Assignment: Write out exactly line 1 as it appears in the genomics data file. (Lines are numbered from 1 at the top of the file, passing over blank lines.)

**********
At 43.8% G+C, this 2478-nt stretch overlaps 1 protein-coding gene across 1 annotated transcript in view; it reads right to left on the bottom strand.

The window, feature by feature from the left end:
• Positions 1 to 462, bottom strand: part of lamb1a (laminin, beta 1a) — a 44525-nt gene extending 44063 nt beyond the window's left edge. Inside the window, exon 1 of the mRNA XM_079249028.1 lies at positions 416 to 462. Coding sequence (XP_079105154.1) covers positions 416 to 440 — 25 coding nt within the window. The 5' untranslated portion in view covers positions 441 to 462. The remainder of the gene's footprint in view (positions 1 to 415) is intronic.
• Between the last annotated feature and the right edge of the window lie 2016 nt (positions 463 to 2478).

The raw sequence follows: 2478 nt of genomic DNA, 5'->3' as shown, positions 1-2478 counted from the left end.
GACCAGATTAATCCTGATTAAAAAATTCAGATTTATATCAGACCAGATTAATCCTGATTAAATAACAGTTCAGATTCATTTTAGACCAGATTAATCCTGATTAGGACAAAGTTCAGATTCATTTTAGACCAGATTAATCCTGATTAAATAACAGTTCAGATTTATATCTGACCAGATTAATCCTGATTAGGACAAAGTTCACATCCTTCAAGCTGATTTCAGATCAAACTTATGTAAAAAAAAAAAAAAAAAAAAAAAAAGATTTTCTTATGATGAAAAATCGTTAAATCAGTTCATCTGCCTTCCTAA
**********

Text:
At 43.8% G+C, this 2478-nt stretch overlaps 1 protein-coding gene across 1 annotated transcript in view; it reads right to left on the bottom strand.